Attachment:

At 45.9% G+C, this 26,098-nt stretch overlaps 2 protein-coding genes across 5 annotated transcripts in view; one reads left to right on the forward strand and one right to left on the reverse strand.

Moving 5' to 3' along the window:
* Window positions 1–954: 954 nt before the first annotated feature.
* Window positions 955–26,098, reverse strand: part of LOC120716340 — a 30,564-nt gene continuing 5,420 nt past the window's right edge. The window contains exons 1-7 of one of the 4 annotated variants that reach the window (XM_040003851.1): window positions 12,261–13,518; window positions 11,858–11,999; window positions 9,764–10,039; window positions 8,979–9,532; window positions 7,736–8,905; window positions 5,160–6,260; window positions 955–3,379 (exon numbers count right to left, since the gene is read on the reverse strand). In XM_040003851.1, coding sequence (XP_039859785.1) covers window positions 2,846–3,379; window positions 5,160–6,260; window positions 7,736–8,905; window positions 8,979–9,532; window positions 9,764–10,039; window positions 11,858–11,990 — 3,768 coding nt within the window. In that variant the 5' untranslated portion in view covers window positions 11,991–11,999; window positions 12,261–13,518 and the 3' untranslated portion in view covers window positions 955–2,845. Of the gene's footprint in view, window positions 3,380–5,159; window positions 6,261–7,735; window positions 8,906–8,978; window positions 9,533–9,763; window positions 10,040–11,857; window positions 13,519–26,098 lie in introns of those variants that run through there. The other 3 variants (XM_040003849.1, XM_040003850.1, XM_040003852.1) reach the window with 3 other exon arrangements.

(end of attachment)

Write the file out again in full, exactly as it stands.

At 45.9% G+C, this 26,098-nt stretch overlaps 2 protein-coding genes across 5 annotated transcripts in view; one reads left to right on the forward strand and one right to left on the reverse strand.

Moving 5' to 3' along the window:
* Window positions 1–954: 954 nt before the first annotated feature.
* Window positions 955–26,098, reverse strand: part of LOC120716340 — a 30,564-nt gene continuing 5,420 nt past the window's right edge. The window contains exons 1-7 of one of the 4 annotated variants that reach the window (XM_040003851.1): window positions 12,261–13,518; window positions 11,858–11,999; window positions 9,764–10,039; window positions 8,979–9,532; window positions 7,736–8,905; window positions 5,160–6,260; window positions 955–3,379 (exon numbers count right to left, since the gene is read on the reverse strand). In XM_040003851.1, coding sequence (XP_039859785.1) covers window positions 2,846–3,379; window positions 5,160–6,260; window positions 7,736–8,905; window positions 8,979–9,532; window positions 9,764–10,039; window positions 11,858–11,990 — 3,768 coding nt within the window. In that variant the 5' untranslated portion in view covers window positions 11,991–11,999; window positions 12,261–13,518 and the 3' untranslated portion in view covers window positions 955–2,845. Of the gene's footprint in view, window positions 3,380–5,159; window positions 6,261–7,735; window positions 8,906–8,978; window positions 9,533–9,763; window positions 10,040–11,857; window positions 13,519–26,098 lie in introns of those variants that run through there. The other 3 variants (XM_040003849.1, XM_040003850.1, XM_040003852.1) reach the window with 3 other exon arrangements.